2010 Oklahoma Book Award Winners
Children Winner—Chicken Dance—Tammi Sauer—Sterling
Publishing Company, Inc.
Sauer puts forth a delightful story about Marge and Lola, two chickens
on a mission. Their quest is to win the barnyard talent contest and two
tickets to see Elvis Poultry in concert. Both Marge and Lola must choose
a talent that will surpass the other barnyard animals entered in the
competition. These are no ordinary animals as children are introduced
to moon-jumping cows and water-surfing ducks. Sauer, who claims to have
danced with a few chickens during her youth, resides in Edmond, Oklahoma.
Young Adult Winner—Night Fires—George Edward
In 1923 after the sudden death of his father, Woodrow Harper moves with
his mother to Lawton, Oklahoma, to begin a new life. With the assistance
of Senator Crawford, his next-door neighbor, Woodrow begins to move forward
and develops a close relationship with the senator. However, he soon
discovers that Lawton has many dark secrets and the senator is heavily
involved in them. Woodrow must decide whether to fight for what his real
father believed in, or remain quiet to the horrible events taking place.
Stanley’s story covers a painful truth in America’s history.
He lives in Lawton, Oklahoma.
Design and Illustration
Winner—Willard Stone—designed by Carol Haralson—University
of Tulsa/Gilcrease Museum
With loving attention to detail, Harralson employs sophisticated layouts,
provocative photo crops, and breathtaking double-page spreads to celebrate
the work of Cherokee carver Willard Stone. The result is a work that
transcends the traditional art book. This is the second title in the
Artists of Gilcrease series. Oklahoma native Haralson serves as this
series’ editor, as well. She is a master book designer, with seven
Oklahoma Book Awards to her credit.
Winner—Where to Sleep—Illustrations
Radzinski—Sleeping Bear Press
Radzinski’s vibrant illustrations have been honored with four
Oklahoma Book Awards, for The Twelve Cats of Christmas, S is
What Cats Want for Christmas, and What Dogs Want for Christmas. In her
latest children’s book, also authored by her, a tired little kitten
hunts for the perfect place to catch some Z’s. The artist lives
in Tulsa, with her husband Mark and son Ian, and two dogs, Kirby and
of a Former Rock Queen—Kirk Bjornsgaard—4RV
Baby boomers will rejoice in the talented writing of Kirk Bjornsgaard
as he tells the story of an Oklahoma small town girl finding her way
to Rock Star fame. It’s the sixties, the beginning of a new breed
of Rock ‘n’ Roll, and music isn’t the only thing that’s
changing. Sally Moore’s life follows the ups and downs of fame
and fortune as she jumps on board a fast moving musical and cultural
journey. The late Kirk Bjornsgaard was Acquisitions Editor for the University
of Oklahoma Press and a musician. He and his wife, Noma Krasney, made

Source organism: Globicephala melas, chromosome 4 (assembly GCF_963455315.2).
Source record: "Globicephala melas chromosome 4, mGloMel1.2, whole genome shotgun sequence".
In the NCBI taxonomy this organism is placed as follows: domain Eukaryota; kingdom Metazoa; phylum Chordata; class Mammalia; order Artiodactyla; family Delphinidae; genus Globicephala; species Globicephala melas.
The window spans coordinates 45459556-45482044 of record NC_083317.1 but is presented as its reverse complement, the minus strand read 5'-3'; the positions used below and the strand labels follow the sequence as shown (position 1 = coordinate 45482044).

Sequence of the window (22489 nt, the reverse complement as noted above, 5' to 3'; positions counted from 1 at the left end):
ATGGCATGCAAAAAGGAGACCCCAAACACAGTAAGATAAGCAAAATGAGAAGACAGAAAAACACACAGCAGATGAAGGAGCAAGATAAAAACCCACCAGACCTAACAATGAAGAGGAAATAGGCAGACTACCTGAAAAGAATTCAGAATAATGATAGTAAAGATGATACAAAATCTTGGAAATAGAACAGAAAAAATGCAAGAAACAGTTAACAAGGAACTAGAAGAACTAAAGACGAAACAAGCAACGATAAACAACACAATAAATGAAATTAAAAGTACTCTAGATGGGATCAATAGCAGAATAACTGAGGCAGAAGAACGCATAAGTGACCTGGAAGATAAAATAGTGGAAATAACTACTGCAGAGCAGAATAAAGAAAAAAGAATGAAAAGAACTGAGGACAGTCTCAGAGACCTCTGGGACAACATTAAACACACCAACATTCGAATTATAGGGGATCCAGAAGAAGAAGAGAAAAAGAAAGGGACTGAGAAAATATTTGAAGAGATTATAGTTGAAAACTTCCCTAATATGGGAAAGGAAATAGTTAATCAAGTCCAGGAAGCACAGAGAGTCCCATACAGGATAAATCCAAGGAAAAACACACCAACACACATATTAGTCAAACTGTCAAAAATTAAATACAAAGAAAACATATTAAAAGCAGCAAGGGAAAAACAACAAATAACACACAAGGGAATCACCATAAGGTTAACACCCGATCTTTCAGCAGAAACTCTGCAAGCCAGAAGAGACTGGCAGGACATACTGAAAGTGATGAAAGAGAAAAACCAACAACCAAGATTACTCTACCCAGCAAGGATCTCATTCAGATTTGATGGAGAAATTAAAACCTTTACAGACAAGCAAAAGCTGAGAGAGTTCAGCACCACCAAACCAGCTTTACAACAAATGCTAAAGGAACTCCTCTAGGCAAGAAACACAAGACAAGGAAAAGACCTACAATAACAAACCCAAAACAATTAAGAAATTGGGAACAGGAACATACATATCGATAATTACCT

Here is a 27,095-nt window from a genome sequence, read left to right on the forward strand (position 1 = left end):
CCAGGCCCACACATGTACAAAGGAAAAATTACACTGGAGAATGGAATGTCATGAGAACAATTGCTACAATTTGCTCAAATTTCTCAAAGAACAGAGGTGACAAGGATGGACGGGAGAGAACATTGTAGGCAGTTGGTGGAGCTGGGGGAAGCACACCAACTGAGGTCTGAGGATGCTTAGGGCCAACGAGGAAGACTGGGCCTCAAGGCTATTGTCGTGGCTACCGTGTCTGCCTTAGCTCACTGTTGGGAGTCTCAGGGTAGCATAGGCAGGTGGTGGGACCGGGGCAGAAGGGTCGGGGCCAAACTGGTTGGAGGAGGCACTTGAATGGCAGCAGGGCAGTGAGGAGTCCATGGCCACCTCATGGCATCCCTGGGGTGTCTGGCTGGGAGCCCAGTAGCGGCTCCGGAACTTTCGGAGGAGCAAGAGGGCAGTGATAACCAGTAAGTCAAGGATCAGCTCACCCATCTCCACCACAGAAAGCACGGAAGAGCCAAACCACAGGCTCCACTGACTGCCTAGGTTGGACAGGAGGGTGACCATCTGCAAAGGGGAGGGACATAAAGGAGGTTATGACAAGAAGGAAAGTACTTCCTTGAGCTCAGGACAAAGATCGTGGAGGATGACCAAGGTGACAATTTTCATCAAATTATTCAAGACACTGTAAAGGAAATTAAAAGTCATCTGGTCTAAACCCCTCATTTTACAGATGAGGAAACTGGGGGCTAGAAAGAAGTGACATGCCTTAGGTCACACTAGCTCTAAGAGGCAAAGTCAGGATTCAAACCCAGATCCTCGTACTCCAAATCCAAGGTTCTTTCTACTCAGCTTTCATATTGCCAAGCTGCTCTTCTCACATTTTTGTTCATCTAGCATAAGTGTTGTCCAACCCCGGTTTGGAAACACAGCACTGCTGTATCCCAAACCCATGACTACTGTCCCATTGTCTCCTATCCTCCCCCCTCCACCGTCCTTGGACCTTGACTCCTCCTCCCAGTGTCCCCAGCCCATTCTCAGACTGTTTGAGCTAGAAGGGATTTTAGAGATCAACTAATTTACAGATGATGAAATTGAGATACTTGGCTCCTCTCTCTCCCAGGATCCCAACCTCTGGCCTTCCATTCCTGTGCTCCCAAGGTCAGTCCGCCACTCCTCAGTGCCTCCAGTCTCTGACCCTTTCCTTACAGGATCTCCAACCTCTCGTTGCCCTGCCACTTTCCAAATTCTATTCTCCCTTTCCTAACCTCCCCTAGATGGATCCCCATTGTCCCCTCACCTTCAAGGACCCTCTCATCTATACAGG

their home in Norman, Oklahoma.
Thomas Gilcrease—Randy Ramer, Carole Klein, Kimberly
Singleton, Anne Morand, Gary Moore, and April Miller—University
of Tulsa/Gilcrease Museum
The authors chronicle the life and legacy of Thomas Gilcrease. The book
addresses Gilcrease’s business and travel adventures as well as his
family life. However, the book focuses primarily on his vision of developing
a world class museum. His dream culminated in the creation of the Gilcrease
Museum, home to some of the finest art work in the world. Moreover, the largest
collection of art and artwork regarding the American West is housed at the
museum. Ramer, Klein, Roblin, and Singleton work at the Gilcrease Museum.
Morand works at the National Cowboy and Western Heritage Museum in Oklahoma
City. Moore works at the Bob Bullock Texas State History Museum in Austin,
Texas. Miller works at the Denver Botanical Gardens in Denver, Colorado.
Work is Love Made Visible: Poetry and Family Photographs—Jeanetta
Calhoun Mish—West End Press
Influenced by cherished photographs and treasured memories, Mish’s
poetry captures the heart of a family and era. Her verses are true to the
language of a time, place and people, yet add a poetic dimension to a quintessentially
Plains family story. Mish is a native Oklahoman who returned home after twenty
years to study for her PhD in American Literature and to grow tomatoes. She
is a 2010 Western Heritage Award winner in literature for Work Is Love
Fitzgerald—The spectacular photography of lifelong Oklahoma resident
David G. Fitzgerald has thrilled booklovers for more than three decades.
Fitzgerald’s published work began receiving national attention
immediately when the coffee-table book Oklahoma arrived in bookstores
in 1979. This would be the first of many books featuring his stunning
photographic work. Books that followed include Ozarks, Israel:
Land of Promise, Mansion Fare, Oklahoma II, Portrait
of the Ozarks, Oklahoma
Crossroads, Bison: Monarch of the Plains, Cherokee, Chickasaw:
Unconquered and Unconquerable, Oklahoma 3, and Cherokee
Trail of Tears.
began his career as an artist and illustrator, and this background
continues to inform his photography, prompting one critic to note, “the
painter’s eye remains much in evidence.”
In addition to
his books, his work has been showcased in both state and national exhibits.
His photographic documentary of the Benedictine Monks at St. Gregory’s
Monastery in Shawnee, Oklahoma, is displayed there. “Oklahoma
II” is a permanent exhibit in the Donna Nigh Gallery at the University